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Government

Neighbors group members voice concerns about subarea plans

Members of the West Yorkfield Neighbors group gather and listen as Nik Davis of Houseal Lavigne Associates presents proposed subarea plan amendments at the Nov. 13 Development, Planning and Zoning Committee meeting.
Members of the West Yorkfield Neighbors group gather and listen as Nik Davis of Houseal Lavigne Associates presents proposed subarea plan amendments at the Nov. 13 Development, Planning and Zoning Committee meeting.

ELMHURST – The city of Elmhurst’s Development, Planning and Zoning Committee heard from members of the West Yorkfield Neighbors group about concerns they have with proposed subarea plans.

About 18 members of the West Yorkfield Neighbors group attended the committee’s Nov. 13 meeting, which is the latest step for a process in which the city is considering changes to the subarea plans in the city’s 2009 Comprehensive Plan.

The five areas considered for updates in a process that began with initial planning phases in April 2017 are the Lake Street Corridor, the intersection of North Avenue and Route 83, the block northwest of the intersection of First and York streets, the York and Vallette Business District and the York Street and Butterfield Road subarea.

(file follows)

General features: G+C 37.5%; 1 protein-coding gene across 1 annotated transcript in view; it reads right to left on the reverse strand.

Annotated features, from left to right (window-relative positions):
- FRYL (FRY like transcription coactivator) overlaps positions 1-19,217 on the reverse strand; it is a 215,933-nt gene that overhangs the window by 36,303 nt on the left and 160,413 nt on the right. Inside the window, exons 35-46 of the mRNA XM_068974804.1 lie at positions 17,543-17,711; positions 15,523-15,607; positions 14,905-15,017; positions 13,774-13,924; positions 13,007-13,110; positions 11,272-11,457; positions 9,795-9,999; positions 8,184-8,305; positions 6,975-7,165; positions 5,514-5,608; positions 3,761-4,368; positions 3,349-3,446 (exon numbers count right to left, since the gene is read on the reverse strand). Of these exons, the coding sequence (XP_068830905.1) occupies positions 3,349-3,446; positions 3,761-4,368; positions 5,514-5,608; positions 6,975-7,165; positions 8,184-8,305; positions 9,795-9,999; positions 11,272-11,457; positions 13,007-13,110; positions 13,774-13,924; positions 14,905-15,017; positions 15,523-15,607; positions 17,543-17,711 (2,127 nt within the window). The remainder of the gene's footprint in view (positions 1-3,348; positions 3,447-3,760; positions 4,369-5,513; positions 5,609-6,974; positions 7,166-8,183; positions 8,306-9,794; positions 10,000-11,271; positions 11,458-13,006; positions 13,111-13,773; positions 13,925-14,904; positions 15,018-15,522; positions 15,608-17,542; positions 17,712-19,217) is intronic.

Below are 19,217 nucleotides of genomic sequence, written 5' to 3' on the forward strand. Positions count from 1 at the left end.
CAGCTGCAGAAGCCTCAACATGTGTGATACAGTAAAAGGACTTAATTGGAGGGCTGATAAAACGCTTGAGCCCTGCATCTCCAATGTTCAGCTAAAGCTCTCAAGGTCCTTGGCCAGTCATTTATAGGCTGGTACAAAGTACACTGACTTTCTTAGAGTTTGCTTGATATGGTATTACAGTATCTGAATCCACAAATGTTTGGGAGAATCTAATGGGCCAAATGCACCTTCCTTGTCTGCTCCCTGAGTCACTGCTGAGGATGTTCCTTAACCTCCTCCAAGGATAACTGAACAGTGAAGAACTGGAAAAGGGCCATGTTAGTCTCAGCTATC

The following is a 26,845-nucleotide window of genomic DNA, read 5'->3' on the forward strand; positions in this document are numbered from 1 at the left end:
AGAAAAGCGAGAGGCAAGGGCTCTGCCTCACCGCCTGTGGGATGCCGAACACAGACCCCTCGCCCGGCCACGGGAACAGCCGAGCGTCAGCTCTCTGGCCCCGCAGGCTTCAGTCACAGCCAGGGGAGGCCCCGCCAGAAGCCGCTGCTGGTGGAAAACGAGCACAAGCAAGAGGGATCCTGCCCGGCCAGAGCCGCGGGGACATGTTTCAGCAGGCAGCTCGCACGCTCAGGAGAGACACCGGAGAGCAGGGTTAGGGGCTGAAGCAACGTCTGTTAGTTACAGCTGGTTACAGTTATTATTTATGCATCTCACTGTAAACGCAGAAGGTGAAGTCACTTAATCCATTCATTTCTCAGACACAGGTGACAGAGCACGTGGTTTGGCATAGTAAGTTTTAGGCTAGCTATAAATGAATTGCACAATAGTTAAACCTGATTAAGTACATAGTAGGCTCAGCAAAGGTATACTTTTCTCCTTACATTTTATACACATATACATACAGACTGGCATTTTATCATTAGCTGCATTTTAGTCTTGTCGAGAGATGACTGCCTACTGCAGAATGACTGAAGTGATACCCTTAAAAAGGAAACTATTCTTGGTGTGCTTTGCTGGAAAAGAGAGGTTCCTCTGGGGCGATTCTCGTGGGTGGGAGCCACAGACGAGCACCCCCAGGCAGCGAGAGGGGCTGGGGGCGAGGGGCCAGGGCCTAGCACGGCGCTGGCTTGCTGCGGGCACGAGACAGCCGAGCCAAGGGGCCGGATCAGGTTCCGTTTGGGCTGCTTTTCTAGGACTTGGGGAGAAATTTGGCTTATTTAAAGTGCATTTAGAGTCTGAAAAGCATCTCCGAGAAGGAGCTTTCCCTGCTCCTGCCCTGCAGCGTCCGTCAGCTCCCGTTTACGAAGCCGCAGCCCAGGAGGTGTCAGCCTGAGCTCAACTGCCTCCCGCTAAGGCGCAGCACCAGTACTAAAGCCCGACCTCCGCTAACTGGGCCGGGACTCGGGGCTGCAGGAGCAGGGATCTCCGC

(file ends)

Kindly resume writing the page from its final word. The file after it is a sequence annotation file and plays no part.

Houseal Lavigne Associates, a Chicago-based professional consulting firm specializing in community planning, urban design and economic development, has developed the subarea recommendations, which are based on discussions with residents, businesses and property owners, city zoning officials and city staff, as well as “the analysis and application of best practices for planning and development,” according to the draft subarea plans document included with the committee meeting packet.

The West Yorkfield Neighbors group has objected to the plans outlined for their area, the York Street and Butterfield Road district, as seen on social media and by their attendance at meetings about the plans.

As it stands today, the district includes Elmhurst Hospital, smaller institutions, office buildings, retail establishments, multi-family complexes and single-family homes, the document stated. It is a mix of unincorporated DuPage County and city of Elmhurst jurisdictions, according to the document.

Nik Davis, a principal at Houseal Lavigne Associates, gave a presentation at the Nov. 13 meeting about the recommendations.

Properties along York Street should be redeveloped with medical uses and ground floor retail. Upper levels could also accommodate multi-family housing, according to the document.

Single-family homes should be redeveloped with attached or multi-family ones and as the district includes Elmhurst Hospital, it could be ideal for assisted living facilities, the document stated. As redevelopment occurs, properties within this subarea that are under DuPage County jurisdiction should be incorporated into the city of Elmhurst, according to the document.

Davis said times have changed since the 2009 Comprehensive Plan was adopted in 2009.